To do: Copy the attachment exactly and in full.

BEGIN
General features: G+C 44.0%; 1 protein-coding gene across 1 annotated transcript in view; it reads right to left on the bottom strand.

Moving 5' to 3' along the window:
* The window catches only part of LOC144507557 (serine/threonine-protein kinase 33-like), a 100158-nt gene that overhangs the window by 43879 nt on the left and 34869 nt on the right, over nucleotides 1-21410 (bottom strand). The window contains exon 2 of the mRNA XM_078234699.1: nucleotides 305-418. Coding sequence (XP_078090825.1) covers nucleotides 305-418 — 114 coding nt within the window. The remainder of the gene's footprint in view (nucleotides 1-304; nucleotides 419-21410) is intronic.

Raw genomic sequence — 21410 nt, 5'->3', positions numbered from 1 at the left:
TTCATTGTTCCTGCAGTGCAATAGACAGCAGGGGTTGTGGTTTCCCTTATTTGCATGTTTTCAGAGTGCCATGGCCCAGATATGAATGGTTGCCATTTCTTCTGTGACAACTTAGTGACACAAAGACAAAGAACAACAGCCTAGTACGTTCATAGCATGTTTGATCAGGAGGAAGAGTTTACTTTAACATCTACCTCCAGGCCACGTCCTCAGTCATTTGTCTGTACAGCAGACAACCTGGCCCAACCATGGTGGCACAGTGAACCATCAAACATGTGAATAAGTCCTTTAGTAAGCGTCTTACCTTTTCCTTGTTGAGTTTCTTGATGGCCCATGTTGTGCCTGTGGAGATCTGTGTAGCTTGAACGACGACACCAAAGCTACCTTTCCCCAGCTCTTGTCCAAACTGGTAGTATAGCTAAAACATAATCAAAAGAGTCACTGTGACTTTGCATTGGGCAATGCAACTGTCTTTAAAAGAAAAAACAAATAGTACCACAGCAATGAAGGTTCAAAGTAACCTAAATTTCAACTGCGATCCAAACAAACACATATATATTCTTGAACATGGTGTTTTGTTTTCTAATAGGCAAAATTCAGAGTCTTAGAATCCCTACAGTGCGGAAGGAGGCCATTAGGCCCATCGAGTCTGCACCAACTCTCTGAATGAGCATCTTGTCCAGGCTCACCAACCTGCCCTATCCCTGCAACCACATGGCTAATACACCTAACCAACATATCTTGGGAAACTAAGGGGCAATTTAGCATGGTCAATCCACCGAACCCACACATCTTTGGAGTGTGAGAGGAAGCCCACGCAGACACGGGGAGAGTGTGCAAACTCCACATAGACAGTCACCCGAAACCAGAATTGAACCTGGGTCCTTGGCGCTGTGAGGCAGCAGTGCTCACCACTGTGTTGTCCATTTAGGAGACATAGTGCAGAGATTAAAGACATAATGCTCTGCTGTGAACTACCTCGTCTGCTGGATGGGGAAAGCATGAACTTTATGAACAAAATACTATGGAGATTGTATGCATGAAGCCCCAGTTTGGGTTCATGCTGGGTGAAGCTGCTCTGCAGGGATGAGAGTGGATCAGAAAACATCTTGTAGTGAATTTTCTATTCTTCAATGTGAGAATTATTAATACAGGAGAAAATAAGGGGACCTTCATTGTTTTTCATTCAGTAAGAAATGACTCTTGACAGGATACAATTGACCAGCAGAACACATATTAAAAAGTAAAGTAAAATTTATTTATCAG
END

General features: G+C 44.0%; 1 protein-coding gene across 1 annotated transcript in view; it reads right to left on the bottom strand.

Moving 5' to 3' along the window:
* The window catches only part of LOC144507557 (serine/threonine-protein kinase 33-like), a 100158-nt gene that overhangs the window by 43879 nt on the left and 34869 nt on the right, over nucleotides 1-21410 (bottom strand). The window contains exon 2 of the mRNA XM_078234699.1: nucleotides 305-418. Coding sequence (XP_078090825.1) covers nucleotides 305-418 — 114 coding nt within the window. The remainder of the gene's footprint in view (nucleotides 1-304; nucleotides 419-21410) is intronic.

Raw genomic sequence — 21410 nt, 5'->3', positions numbered from 1 at the left:
TTCATTGTTCCTGCAGTGCAATAGACAGCAGGGGTTGTGGTTTCCCTTATTTGCATGTTTTCAGAGTGCCATGGCCCAGATATGAATGGTTGCCATTTCTTCTGTGACAACTTAGTGACACAAAGACAAAGAACAACAGCCTAGTACGTTCATAGCATGTTTGATCAGGAGGAAGAGTTTACTTTAACATCTACCTCCAGGCCACGTCCTCAGTCATTTGTCTGTACAGCAGACAACCTGGCCCAACCATGGTGGCACAGTGAACCATCAAACATGTGAATAAGTCCTTTAGTAAGCGTCTTACCTTTTCCTTGTTGAGTTTCTTGATGGCCCATGTTGTGCCTGTGGAGATCTGTGTAGCTTGAACGACGACACCAAAGCTACCTTTCCCCAGCTCTTGTCCAAACTGGTAGTATAGCTAAAACATAATCAAAAGAGTCACTGTGACTTTGCATTGGGCAATGCAACTGTCTTTAAAAGAAAAAACAAATAGTACCACAGCAATGAAGGTTCAAAGTAACCTAAATTTCAACTGCGATCCAAACAAACACATATATATTCTTGAACATGGTGTTTTGTTTTCTAATAGGCAAAATTCAGAGTCTTAGAATCCCTACAGTGCGGAAGGAGGCCATTAGGCCCATCGAGTCTGCACCAACTCTCTGAATGAGCATCTTGTCCAGGCTCACCAACCTGCCCTATCCCTGCAACCACATGGCTAATACACCTAACCAACATATCTTGGGAAACTAAGGGGCAATTTAGCATGGTCAATCCACCGAACCCACACATCTTTGGAGTGTGAGAGGAAGCCCACGCAGACACGGGGAGAGTGTGCAAACTCCACATAGACAGTCACCCGAAACCAGAATTGAACCTGGGTCCTTGGCGCTGTGAGGCAGCAGTGCTCACCACTGTGTTGTCCATTTAGGAGACATAGTGCAGAGATTAAAGACATAATGCTCTGCTGTGAACTACCTCGTCTGCTGGATGGGGAAAGCATGAACTTTATGAACAAAATACTATGGAGATTGTATGCATGAAGCCCCAGTTTGGGTTCATGCTGGGTGAAGCTGCTCTGCAGGGATGAGAGTGGATCAGAAAACATCTTGTAGTGAATTTTCTATTCTTCAATGTGAGAATTATTAATACAGGAGAAAATAAGGGGACCTTCATTGTTTTTCATTCAGTAAGAAATGACTCTTGACAGGATACAATTGACCAGCAGAACACATATTAAAAAGTAAAGTAAAATTTATTTATCAG